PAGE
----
Louisiana is holding its Presidential primary on Saturday, March 5, and early voting is already underway. Given that the race will be held in the aftermath of the 14 state contests on March 1 (also known as “Super Tuesday”) we will undoubtedly get some attention from the candidates. So what does it take for a candidate to win Louisiana? Some “political basics” must first be understood:
In general, Louisiana has an open primary, which means that candidates of all parties run together on the same ballot. The Presidential primary is the one exception: this is a closed primary: only registered Democrats and Republicans can vote in their respective primaries.
Presidential primaries, relatively speaking, are low turnout affairs for either party. For Democrats, turnout between 2000-2012 has generally been about 10% of its electorate, with one major exception: Barack Obama’s candidacy in 2008 briefly spiked voter turnout, which was more than twice the number of those who participated in the 2004 Democratic Presidential primary. Even with the increase in turnout, however, only about 26% of Louisiana’s Democrats selected a Presidential candidate that year.
Republicans, on the other hand, have seen their turnout steadily increase, and while 2012 turnout set a record, only 24% of Republicans showed up to select a candidate.
Given these realities, you’re typically talking about a small segment of voters who are likely to show up on March 5 to select a President.
How a Democratic candidate wins:
Quite simply, black voters are a dominant part of the Democratic electorate. When Barack Obama was first on the ballot in 2008, whites comprised 53% of registered Democrats. Today, blacks make up 53% of registered Democrats. This demographic reality helped Barack Obama defeat Clinton 57-36% in the 2008 primary, carrying 66 (out of 105) House districts and 26 (out of 39) Senate districts. But indications from last Saturday’s Nevada Democratic caucus are that Hillary Clinton overwhelmingly carried the black vote, and if that remains the case, a united black vote, plus the fact that few parts of Louisiana would support an avowed socialist like Bernie Sanders, makes Clinton the likely (and overwhelming) winner of the Democratic primary.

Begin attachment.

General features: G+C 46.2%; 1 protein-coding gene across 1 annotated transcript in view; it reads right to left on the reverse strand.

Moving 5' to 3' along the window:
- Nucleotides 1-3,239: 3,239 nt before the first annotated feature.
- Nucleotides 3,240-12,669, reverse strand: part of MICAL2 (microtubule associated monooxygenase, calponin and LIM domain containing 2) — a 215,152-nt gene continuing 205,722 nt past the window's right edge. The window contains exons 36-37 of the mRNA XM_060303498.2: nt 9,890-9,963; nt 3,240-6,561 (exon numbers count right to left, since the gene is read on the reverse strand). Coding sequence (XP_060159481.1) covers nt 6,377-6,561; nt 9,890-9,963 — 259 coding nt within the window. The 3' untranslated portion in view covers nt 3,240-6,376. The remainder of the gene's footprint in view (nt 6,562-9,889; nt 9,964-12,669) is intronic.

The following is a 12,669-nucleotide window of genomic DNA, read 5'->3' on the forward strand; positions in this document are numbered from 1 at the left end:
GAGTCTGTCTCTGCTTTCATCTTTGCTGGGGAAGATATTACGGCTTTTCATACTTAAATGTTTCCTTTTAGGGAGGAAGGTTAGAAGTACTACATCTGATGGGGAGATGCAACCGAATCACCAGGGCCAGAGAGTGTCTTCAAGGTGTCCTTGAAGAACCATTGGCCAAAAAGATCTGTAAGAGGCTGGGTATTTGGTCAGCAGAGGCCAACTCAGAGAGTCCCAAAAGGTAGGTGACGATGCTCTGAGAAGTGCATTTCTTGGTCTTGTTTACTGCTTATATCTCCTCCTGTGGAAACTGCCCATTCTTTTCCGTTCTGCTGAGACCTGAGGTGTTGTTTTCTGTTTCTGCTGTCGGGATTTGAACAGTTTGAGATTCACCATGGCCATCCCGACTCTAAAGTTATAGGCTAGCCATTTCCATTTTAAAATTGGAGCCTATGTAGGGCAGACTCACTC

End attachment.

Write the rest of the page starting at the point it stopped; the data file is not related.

How a Republican candidate wins:
Louisiana’s Republican electorate (currently 28% of the total) tends to favor religious conservatives: Mike Huckabee (in 2008) and Rick Santorum (in 2012) carried the state, and their patterns of support were fairly similar. Republican operatives would be wise to note how they won.
In 2012, Rick Santorum decisively carried Louisiana 49-27% over Mitt Romney, although it’s worth noting that the Baton Rouge (48-27% Santorum) and New Orleans media markets (45-29% Santorum) were the only regions of the state where he did not attain an absolute majority. This “very conservative vs less conservative” split was especially apparent in 2008. While Mike Huckabee (the favorite of religious conservatives) carried the state 43-42% over John McCain in the primary, his support varied considerably by media market. The more moderate McCain carried the New Orleans media market 49-35%, but he also received a 44-38% plurality in the Baton Rouge media market and a 42-41% plurality in Lafayette. Outside of those three areas, Huckabee dominated, with absolute majorities in Lake Charles, Alexandria, Shreveport, and Monroe – his combined vote in those four media markets was 55-34% over McCain.
How can the results of these two elections be applied to the 2016 contest? Given apparent patterns of support from the first three Presidential contests, Marco Rubio attracts more affluent/moderate urban and suburban voters (although some of that vote is likely to go to John Kasich), which puts him in a strong position in the Baton Rouge, New Orleans, and Lafayette media markets. The smaller media markets to the north and west, on the other hand, are likely to favor Donald Trump, with Ted Cruz running not far behind. Overall, Trump is likely in a strong position to win the state, while Rubio and Cruz will be fighting it out for second place. While Cruz has an aggressive “get out the vote” apparatus, he now has to face negative voter psychology from finishing in third place in three consecutive contests (New Hampshire, South Carolina, and now Nevada).
The fact that Louisiana has a closed Presidential primary means that both Democratic and Republican strategists need to be more specific about how they position their candidate if they want to be victorious on March 5, since only a narrow segment of (more ideologically inclined) voters typically participates in each party’s primary.